Eric Schwitzgebel usefully supplements James’s asshole theory with his own theory of people he prefers to call jerks. “Picture the world through the eyes of the jerk,” he writes at the beginning of his field study of the type. The “line of people in the post office is a mass of unimportant fools; it’s a felt injustice that you must wait while they bumble with their requests. The flight attendant is not a potentially interesting person with her own cares and struggles but instead the most available face of a corporation that stupidly insists you shut your phone. Custodians and secretaries are lazy complainers who rightly get the scut work. The person who disagrees with you at the staff meeting is an idiot to be shot down. Entering a subway is an exercise in nudging past the dumb schmoes.”

Other entitlement show trials were underway in the early months of 2015. Dominique Strauss-Kahn, the former head of the International Monetary Fund, was scrambling to salvage the shreds of his reputation even as lurid evidence emerged of sex parties and pimping that make his alleged 2011 assault of a Manhattan hotel worker seem like business as usual. (Ken Kalfus’s novella, Coup de Foudre, is a brilliant fictional account of the latter incident, framed as a cringe-making letter of apology.) And, lest we forget, there are worse things than nut rage or even non-fatal sexual assault. Francesco Schettino, disgraced captain of the Costa Concordia cruise ship, wrecked off the coast of Tuscany, in 2012, was convicted of multiple counts of manslaughter. Thirty-two passengers and crew died in that debacle, and Schettino, who jumped ship, was sentenced to sixteen years in prison.

But while this “reckless idiot” was entertaining his twenty-five-year-old Moldovan mistress, ordering a pointless and dangerous flyby to impress her, there were a company, a system, and a set of assumptions all holding him up. His orders, after all, were obeyed. It is a necessary premise of law that individuals are responsible for their actions, and no sane person would have it otherwise. But the root causes of the asshole effect are not, finally, singular. Such people are made, not born. Until we have a more aggressive plan for attacking luck entitlements, condemnation of a few hapless exemplars will remain satisfying but futile.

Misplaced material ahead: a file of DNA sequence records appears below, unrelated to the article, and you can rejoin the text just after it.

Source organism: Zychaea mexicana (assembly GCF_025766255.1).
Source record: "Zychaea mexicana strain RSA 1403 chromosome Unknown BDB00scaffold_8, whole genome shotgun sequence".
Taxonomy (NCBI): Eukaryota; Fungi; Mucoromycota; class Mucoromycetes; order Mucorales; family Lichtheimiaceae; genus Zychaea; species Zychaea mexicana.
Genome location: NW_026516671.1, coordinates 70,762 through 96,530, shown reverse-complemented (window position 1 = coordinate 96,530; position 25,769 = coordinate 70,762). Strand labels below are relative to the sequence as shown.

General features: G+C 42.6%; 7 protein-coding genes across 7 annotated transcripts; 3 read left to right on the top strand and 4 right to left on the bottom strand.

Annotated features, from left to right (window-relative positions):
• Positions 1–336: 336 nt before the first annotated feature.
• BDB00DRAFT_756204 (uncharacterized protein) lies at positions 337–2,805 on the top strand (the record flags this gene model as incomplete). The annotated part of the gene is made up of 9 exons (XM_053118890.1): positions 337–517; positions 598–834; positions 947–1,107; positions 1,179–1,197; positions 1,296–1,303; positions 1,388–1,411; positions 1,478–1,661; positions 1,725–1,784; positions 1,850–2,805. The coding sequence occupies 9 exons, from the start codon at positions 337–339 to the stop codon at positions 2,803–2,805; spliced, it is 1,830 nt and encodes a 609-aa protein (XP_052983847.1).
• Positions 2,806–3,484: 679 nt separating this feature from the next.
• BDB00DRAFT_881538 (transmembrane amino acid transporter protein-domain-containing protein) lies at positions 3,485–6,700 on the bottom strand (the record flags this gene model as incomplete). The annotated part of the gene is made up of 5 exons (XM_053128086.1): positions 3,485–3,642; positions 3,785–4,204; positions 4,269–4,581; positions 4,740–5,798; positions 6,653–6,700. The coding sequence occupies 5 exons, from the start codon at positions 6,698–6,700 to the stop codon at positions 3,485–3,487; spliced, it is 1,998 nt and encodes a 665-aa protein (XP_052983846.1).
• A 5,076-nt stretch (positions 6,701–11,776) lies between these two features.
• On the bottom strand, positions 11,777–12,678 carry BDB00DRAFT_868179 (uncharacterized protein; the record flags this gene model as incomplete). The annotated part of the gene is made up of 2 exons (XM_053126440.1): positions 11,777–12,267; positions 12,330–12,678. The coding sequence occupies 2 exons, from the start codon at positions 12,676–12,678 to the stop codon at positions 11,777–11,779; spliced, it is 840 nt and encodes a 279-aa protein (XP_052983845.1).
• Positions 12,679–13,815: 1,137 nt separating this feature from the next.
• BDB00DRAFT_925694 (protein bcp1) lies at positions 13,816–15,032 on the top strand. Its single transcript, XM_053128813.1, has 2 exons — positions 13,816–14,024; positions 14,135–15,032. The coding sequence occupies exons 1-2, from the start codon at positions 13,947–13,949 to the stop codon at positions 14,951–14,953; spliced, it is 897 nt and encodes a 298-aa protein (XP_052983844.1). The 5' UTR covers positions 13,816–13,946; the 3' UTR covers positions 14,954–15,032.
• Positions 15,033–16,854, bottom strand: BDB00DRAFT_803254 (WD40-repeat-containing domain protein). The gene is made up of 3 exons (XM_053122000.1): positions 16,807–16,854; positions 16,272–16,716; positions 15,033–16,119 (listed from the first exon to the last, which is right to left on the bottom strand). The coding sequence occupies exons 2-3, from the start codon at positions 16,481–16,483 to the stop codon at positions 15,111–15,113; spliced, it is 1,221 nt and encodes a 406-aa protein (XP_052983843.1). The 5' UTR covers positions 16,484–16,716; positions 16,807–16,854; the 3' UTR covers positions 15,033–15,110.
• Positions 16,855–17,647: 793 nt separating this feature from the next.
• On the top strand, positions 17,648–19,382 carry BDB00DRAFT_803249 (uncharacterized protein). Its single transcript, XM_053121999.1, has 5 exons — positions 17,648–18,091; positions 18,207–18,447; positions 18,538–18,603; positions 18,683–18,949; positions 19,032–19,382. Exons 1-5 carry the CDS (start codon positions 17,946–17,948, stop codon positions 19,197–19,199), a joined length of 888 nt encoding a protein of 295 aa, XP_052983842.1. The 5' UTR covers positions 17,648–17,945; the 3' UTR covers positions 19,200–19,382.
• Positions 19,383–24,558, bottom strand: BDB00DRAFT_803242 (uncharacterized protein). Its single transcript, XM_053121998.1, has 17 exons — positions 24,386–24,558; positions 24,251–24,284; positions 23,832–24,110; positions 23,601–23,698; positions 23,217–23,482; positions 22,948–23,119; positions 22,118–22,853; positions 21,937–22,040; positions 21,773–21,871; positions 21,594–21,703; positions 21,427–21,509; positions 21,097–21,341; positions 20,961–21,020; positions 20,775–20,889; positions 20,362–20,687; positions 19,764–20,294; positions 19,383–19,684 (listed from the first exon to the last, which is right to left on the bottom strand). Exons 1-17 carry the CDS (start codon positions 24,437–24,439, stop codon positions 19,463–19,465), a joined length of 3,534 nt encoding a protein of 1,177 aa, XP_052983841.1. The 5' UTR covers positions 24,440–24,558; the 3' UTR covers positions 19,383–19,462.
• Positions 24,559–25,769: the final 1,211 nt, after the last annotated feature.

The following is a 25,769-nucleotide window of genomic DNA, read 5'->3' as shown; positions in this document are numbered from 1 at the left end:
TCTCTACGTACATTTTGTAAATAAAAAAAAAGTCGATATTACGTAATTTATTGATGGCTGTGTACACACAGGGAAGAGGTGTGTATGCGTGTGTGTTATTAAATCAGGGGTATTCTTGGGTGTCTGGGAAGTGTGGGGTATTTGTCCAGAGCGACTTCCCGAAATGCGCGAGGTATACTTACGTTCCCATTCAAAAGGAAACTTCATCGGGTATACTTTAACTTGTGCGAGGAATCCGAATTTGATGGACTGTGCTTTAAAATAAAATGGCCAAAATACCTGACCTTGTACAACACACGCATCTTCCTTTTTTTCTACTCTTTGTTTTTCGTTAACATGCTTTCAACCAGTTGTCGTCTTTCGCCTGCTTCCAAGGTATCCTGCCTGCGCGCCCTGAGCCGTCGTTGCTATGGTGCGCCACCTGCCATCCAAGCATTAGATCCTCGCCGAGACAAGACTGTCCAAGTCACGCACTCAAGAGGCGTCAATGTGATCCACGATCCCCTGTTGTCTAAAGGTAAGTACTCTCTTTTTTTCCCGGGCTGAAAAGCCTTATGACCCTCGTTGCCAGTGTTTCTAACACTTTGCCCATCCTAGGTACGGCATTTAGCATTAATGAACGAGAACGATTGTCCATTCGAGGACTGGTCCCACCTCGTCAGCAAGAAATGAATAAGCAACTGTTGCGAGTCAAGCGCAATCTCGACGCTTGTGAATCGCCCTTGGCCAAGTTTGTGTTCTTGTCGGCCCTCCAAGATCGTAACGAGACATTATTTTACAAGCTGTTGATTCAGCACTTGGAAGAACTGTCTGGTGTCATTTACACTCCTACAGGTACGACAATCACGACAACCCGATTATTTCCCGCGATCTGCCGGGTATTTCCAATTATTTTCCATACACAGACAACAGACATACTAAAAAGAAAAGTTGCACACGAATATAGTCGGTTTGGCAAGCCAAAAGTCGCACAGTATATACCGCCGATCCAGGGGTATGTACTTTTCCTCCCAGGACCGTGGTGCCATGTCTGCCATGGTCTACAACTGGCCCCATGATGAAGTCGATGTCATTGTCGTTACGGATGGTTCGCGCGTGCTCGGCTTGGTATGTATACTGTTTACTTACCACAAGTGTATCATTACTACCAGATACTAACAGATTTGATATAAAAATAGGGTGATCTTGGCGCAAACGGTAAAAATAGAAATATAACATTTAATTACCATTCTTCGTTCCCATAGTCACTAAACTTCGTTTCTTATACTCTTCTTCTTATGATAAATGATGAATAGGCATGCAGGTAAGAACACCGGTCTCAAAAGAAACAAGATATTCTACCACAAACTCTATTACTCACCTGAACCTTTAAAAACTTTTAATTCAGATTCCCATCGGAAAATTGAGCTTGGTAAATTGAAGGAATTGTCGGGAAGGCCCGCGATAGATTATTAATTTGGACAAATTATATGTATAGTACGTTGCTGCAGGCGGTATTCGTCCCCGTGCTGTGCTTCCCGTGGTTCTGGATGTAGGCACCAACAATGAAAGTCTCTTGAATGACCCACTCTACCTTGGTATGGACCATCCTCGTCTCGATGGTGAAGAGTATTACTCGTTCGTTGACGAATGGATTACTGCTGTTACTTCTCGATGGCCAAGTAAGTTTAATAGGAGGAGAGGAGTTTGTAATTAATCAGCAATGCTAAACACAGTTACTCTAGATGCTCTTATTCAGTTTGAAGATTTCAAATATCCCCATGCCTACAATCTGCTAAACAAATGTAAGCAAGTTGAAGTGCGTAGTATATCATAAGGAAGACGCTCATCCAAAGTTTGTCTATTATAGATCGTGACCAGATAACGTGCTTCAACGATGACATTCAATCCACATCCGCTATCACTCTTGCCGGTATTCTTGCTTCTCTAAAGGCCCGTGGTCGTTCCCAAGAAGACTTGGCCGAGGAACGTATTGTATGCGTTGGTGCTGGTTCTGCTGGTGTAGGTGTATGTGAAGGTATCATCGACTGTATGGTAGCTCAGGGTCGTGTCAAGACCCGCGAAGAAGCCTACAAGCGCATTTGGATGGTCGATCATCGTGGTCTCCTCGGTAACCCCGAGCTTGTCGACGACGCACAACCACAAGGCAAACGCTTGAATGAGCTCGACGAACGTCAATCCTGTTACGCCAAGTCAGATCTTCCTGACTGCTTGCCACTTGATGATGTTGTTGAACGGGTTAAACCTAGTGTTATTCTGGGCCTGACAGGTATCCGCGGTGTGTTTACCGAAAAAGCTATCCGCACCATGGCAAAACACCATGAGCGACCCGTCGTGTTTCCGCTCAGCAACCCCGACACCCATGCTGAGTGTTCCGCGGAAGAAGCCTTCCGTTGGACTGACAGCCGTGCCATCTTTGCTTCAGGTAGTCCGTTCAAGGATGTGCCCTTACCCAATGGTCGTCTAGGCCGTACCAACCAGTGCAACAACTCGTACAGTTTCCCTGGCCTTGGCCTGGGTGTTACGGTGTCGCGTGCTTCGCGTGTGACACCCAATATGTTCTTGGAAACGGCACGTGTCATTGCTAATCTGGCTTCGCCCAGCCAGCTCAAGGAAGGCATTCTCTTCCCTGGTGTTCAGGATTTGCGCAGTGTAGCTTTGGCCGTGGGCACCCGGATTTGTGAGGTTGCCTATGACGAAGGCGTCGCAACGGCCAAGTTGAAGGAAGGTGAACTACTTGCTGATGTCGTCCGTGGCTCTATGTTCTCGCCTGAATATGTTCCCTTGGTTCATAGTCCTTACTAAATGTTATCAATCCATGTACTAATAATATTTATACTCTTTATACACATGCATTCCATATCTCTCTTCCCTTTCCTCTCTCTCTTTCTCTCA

Where to begin? The first thing to consider is what we might call the generalization of jerkitude. When Schwitzgebel fleshes out his field study of the species, he notices an important thing: while jerkiness may pool and settle in the declivities formed by other privilege (especially wealth and attendant social status) there is a surprising comprehensiveness to the jerk-like behaviour when any differences in status are in play. That is, I may not be a jerk most of the time—except in situations where I feel myself superior. Suppose I am a pedestrian and you are a motorist. I may indulge my inner jerk to such an extent that I hurl an insult, step in front of your car as it makes a rolling red-light turn, or otherwise perceive you as someone in my way.

The jerk’s failure, Schwitzgebel argues, is at once moral and intellectual. The moral part is perhaps more obvious: the jerk behaves badly and then justifies the behaviour to himself. But the path of justification is significant, typically involving a tangle of self-serving attitudes (I am in the right compared to you), narcissism (I am better than you), and errors of fact (I am correct, and you are wrong). The moral wrong of behaving badly is joined by the intellectual wrong of distorting facts and other elements of the given situation such that they run in the jerk’s favour. In sum, Schwitzgebel argues, “the jerk culpably fails to appreciate the perspective of others around him, treating them as tools to be manipulated or idiots to be dealt with rather than as moral and epistemic peers.”